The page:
Grr.  Okay, so here's the confession:

For the past eight-plus years, I have been working in a sealed greenhouse environment of web development, a veritable Biosphere II of HTML and HTTP.  I've been writing a web-based front end for a single product, working with a limited number of graphic designs handed to me by the marketing department, using a limited number of Javascript libraries and exactly one web development platform: Webware.  Now, there's nothing wrong with Webware.  I like it.  But it's an archaic design, based on the transaction model first published with WebObjects back in the mid-1990s.  I have had some opportunities in that time to work with other tools, deploying several PHP and Rails applications: the Journal Entries publishing toolkit is Django, these blogs are Wordpress,  I've done two freelance gigs involving Rails and Django,  I've done three "interactive" brochures in Wordpress and Joomla, and one wholly static brochure in plain ol' HTML.  We did some in-depth analysis of what it would take to move off Webware to Django, and the results were sobering, but I'd actually made a significant first stab at creating a Django dispatcher that would correctly and succinctly manage a Webware applications, by analyzing the Django transaction model and comparing it to the Webware Emulation Layer in Pylons.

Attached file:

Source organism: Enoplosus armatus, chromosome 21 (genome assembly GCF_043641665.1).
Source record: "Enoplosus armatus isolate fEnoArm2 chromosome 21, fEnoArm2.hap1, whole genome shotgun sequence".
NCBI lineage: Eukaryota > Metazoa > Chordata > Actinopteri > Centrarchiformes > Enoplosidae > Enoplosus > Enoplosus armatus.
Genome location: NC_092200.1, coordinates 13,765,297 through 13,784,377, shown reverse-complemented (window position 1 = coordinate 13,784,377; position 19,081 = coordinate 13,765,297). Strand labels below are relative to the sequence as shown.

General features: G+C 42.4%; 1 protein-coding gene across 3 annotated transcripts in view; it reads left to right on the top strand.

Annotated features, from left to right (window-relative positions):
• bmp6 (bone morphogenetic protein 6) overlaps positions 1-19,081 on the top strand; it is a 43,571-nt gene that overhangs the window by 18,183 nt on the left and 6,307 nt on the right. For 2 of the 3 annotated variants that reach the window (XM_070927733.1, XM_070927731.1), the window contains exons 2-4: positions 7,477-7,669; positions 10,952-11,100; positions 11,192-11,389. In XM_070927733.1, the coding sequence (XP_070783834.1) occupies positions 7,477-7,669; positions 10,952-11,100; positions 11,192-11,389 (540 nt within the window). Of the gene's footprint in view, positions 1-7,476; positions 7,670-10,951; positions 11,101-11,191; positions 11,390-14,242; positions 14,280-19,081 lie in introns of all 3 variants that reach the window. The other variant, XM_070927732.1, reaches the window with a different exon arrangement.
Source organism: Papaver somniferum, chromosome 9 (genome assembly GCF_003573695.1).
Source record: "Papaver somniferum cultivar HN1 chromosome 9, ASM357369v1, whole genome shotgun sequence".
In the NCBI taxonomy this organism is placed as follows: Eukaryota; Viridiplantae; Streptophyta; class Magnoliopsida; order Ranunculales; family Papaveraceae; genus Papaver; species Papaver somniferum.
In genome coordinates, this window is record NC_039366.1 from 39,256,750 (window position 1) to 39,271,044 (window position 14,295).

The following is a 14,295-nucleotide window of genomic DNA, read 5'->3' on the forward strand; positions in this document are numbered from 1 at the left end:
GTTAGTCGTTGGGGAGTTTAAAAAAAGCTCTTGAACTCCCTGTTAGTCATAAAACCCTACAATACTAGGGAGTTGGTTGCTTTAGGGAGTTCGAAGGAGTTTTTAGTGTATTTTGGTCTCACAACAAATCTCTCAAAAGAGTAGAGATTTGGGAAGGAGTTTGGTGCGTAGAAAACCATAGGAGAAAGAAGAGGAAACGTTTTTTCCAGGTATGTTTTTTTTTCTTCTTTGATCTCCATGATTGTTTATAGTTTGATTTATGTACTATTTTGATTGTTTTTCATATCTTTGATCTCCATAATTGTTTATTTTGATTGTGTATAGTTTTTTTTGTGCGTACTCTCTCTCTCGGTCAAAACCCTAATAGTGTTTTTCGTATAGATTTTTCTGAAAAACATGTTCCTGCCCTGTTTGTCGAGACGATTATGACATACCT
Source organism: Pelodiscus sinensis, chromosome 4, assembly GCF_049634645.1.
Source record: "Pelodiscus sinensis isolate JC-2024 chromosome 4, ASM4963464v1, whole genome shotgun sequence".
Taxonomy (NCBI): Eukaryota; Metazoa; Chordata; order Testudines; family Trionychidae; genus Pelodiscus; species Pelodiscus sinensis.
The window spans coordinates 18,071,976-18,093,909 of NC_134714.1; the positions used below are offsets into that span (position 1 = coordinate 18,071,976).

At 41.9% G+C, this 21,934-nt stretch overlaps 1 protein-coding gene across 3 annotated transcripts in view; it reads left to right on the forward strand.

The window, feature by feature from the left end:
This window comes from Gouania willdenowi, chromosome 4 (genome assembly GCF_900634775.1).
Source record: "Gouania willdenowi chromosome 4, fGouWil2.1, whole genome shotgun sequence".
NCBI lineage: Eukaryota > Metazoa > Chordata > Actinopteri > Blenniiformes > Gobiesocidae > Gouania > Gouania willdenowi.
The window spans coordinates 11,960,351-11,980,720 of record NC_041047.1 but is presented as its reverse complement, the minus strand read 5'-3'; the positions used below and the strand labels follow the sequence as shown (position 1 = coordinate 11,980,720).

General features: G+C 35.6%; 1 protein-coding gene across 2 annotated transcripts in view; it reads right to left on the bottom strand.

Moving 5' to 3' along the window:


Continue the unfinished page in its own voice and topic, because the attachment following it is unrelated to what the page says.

Compared to my Webware experience, everything is pretty shallow.  In the past nine weeks, I've been sucking down web development and design at a rate I can't recall.  My brain hurts.  For this week, I've been working on a freelance job which has been an absolute blast, as it combines two of my favorite things: event-driven Javascript with realtime customer-facing updates, and an obscure programming language (if x86 assembly qualifies as "obscure").  I did it in Django, which I'd definitely grown to love over the past year, much more so than Rails.

But one thing kept bugging the hell out of me: floats didn't work well.  If at all.  And now I know why.

A long time ago, for miscellaneous reasons of ideological purity, we decided to go with a Strict DTD in the DOCTYPE header over at Isilon.  Our assignment was to code to IE7, Firefox 2, and Safari.  It turns out that if you don't put one of those in the header, IE7 interprets some things in an IE6-ish fashion, including floats and margins.

How annoying.  For the first time in my life, I actually have to learn what "Quirks Mode" means. Well, now I know.

The funny thing is, we never had to worry about this at Isilon.  We'd set it once in the heirachy header, and that was that.  That was all we needed.  Even better, it was XHTML pure because we used a python-sided templating engine that made it impossible to write improperly closed HTML.

Live and learn.  One more thing for the developer/designer checklist.